By Jerry Duggan
As director of community service and social justice at Jesuit College Preparatory School of Dallas, Rich Perry is living out what he knows is his vocation: to be a faith and justice educator.
He developed a love for all things Jesuit as a student at Boston College. Upon his graduation in 2002, he found a job at Jesuit Dallas. What started as a one-year commitment has turned into a 20-year (and counting) dream job.
“I don’t view my work here as just as a job,” Perry said. “For me, it is a way to live out my faith, which is centered on the idea that we can encounter God by interacting with and serving those on the margins of society.”
He centers his work at the school on that same basic tenet.
“The idea is that, in doing community service and social justice work, we can encounter the presence of God in those we are serving and then reflexively experience it in ourselves,” he said.
He has also earned a master’s degree in two specialty areas that have improved his work: special education and creative curriculum design.
“One third of the service work we do involves working with persons who have physical and/or learning differences. In addition, when we’re talking about social justice and integrating it with catholic social teaching, it needs to be done in a way that is creative and alive, so that students can access it an exciting way – an Ignatian way.”
His job has no “typical day,” but each is full of opportunity and excitement.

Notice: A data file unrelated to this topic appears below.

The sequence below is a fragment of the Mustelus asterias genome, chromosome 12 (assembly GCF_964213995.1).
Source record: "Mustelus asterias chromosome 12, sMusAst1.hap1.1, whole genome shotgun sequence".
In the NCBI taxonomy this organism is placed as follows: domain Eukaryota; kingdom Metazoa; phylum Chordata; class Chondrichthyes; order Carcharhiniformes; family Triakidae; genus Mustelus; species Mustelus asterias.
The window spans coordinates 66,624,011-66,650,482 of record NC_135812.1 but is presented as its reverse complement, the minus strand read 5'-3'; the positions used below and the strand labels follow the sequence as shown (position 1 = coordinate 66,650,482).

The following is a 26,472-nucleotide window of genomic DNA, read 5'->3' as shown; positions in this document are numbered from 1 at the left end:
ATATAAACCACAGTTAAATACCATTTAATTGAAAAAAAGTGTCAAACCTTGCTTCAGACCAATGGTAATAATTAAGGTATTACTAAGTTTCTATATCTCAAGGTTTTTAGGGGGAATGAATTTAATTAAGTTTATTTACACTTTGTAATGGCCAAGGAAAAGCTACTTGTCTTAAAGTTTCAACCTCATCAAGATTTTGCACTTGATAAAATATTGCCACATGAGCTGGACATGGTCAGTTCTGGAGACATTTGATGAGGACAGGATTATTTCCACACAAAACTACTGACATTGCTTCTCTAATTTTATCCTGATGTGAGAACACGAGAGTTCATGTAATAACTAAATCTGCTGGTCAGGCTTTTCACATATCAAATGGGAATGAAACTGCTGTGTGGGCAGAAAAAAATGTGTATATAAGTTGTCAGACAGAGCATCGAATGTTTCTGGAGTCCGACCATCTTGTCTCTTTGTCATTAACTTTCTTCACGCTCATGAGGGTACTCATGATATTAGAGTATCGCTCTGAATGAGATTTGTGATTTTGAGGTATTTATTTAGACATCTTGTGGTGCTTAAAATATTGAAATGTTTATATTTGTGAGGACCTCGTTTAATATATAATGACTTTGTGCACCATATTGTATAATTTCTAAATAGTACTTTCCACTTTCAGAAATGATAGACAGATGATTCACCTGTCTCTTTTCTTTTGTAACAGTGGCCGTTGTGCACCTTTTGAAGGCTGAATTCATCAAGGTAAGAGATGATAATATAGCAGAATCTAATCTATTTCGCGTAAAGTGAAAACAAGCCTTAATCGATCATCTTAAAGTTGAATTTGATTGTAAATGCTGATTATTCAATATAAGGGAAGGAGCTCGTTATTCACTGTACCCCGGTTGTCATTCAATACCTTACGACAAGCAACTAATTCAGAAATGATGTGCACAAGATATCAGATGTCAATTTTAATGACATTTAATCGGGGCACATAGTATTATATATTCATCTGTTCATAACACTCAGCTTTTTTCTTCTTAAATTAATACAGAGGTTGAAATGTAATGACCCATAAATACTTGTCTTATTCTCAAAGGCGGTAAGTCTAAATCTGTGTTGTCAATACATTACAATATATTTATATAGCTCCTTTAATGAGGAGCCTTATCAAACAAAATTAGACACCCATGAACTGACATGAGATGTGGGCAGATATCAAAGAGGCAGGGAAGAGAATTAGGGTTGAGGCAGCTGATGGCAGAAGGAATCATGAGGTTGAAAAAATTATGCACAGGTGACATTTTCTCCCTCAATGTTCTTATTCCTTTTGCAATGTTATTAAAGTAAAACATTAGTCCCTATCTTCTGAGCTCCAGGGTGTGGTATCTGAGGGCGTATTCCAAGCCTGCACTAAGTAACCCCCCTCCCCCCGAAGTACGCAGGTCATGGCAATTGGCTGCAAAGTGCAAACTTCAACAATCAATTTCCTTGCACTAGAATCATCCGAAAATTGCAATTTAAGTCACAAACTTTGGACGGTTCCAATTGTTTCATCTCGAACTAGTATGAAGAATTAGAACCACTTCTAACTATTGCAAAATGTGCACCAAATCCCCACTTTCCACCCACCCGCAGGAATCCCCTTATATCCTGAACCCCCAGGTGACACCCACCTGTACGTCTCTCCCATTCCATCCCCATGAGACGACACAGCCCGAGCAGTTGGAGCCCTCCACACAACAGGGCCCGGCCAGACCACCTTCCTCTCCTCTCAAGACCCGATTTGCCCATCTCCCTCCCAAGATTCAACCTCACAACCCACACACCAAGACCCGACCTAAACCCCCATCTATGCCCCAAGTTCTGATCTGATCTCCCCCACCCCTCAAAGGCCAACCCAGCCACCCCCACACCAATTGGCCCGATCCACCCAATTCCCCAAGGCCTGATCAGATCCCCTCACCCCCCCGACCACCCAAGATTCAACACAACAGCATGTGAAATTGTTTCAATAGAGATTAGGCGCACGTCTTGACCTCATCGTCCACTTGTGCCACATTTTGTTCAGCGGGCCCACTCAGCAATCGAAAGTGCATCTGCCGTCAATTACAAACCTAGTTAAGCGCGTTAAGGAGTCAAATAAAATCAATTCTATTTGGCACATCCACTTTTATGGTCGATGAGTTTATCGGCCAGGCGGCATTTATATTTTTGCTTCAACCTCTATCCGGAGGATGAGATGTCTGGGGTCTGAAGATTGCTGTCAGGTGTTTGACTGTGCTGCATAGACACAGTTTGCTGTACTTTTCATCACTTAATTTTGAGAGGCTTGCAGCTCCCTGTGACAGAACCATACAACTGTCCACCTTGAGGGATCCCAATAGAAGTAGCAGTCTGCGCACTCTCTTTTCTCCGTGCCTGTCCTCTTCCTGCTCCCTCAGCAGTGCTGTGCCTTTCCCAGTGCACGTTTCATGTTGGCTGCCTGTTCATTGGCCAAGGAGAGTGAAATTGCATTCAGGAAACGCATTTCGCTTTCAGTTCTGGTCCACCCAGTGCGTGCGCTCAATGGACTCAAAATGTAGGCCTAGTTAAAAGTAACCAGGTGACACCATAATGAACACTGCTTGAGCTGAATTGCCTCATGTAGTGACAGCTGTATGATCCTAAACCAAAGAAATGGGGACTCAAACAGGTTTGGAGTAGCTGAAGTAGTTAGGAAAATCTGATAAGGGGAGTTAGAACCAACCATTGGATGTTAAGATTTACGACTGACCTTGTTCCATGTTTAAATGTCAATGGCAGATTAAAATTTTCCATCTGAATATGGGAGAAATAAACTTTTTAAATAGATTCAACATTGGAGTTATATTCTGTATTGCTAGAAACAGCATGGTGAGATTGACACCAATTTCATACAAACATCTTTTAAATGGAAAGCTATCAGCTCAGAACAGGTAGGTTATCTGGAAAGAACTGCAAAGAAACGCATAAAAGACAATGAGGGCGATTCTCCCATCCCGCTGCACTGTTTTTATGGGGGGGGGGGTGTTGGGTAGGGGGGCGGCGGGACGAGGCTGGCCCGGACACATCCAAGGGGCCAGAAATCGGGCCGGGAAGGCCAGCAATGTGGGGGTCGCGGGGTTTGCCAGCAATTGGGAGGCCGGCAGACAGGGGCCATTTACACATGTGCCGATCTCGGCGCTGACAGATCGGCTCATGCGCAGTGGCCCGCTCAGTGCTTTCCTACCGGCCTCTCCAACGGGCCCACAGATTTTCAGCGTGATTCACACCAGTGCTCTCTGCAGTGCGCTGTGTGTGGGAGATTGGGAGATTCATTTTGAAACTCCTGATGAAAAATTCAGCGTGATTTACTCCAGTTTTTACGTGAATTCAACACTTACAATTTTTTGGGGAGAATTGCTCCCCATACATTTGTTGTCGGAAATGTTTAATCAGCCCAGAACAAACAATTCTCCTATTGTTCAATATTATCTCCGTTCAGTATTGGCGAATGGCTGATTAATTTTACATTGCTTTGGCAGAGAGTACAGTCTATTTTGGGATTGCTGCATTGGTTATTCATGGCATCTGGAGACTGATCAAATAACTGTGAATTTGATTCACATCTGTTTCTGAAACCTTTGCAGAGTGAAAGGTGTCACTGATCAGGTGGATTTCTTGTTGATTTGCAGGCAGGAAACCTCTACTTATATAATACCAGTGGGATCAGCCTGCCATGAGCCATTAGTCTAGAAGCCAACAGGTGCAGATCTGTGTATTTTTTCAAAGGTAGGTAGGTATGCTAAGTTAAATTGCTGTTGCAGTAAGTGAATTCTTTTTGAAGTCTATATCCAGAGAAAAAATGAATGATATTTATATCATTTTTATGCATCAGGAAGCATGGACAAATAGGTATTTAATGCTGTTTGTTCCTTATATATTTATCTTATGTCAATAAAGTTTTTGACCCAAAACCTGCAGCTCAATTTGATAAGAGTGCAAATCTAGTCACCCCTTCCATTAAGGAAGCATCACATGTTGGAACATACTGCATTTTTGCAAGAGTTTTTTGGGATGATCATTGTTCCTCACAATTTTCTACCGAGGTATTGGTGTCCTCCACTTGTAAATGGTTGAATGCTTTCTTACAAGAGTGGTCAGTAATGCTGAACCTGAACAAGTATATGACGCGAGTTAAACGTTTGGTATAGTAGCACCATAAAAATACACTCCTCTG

He oversees a community service and social justice program that is tailored to each grade: Freshmen focus on a spirit of encounter, sophomores on empathy, juniors on charity and seniors on social justice. This sequence is intentional. Students put it all together during their senior year, when they 1) serve at an agency in the broader Dallas community once a week for the entirety of the academic year in what is known as the service practicum and 2) complete a service-intensive assignment in which they learn how a nonprofit organization operates. They also take a yearlong course on social justice and public policy.
Another event, an “unofficial capstone” of the service and social justice curriculum at the school, is the Jesuit Special Games, an event held annually on campus for which hundreds of students, parents, alums and community members volunteer.
Perry also coordinates service-focused trips for students year-round. During the school year, students attend programs in Los Angeles, Waco, Texas, and on the U.S.-Mexico border.
This summer, Jesuit Dallas will be sending students to three countries: to Mexico to work with elder immigrants and at an orphanage, to Guatemala to work on women’s rights and environmental and nutritional initiatives, and to Peru to explore the culture and live in a community that is centered on a Jesuit parish.
Coordinating these opportunities is simplified by the strong relationships that Jesuit Dallas’ service team has cultivated with many agencies and organizations over the years.
“The goal is to provide our students with opportunities to serve in various ministries, with various groups. There is no one way to serve,” Perry said.
Perry comes into work with a smile on his face every day because he knows from lived experience that Jesuit education is special.
“The intersection of faith and justice is what makes Jesuit education stand out. The goal of my work is to help students find that intersection in a spirit of compassion and then, through that, find a way to make an impact.”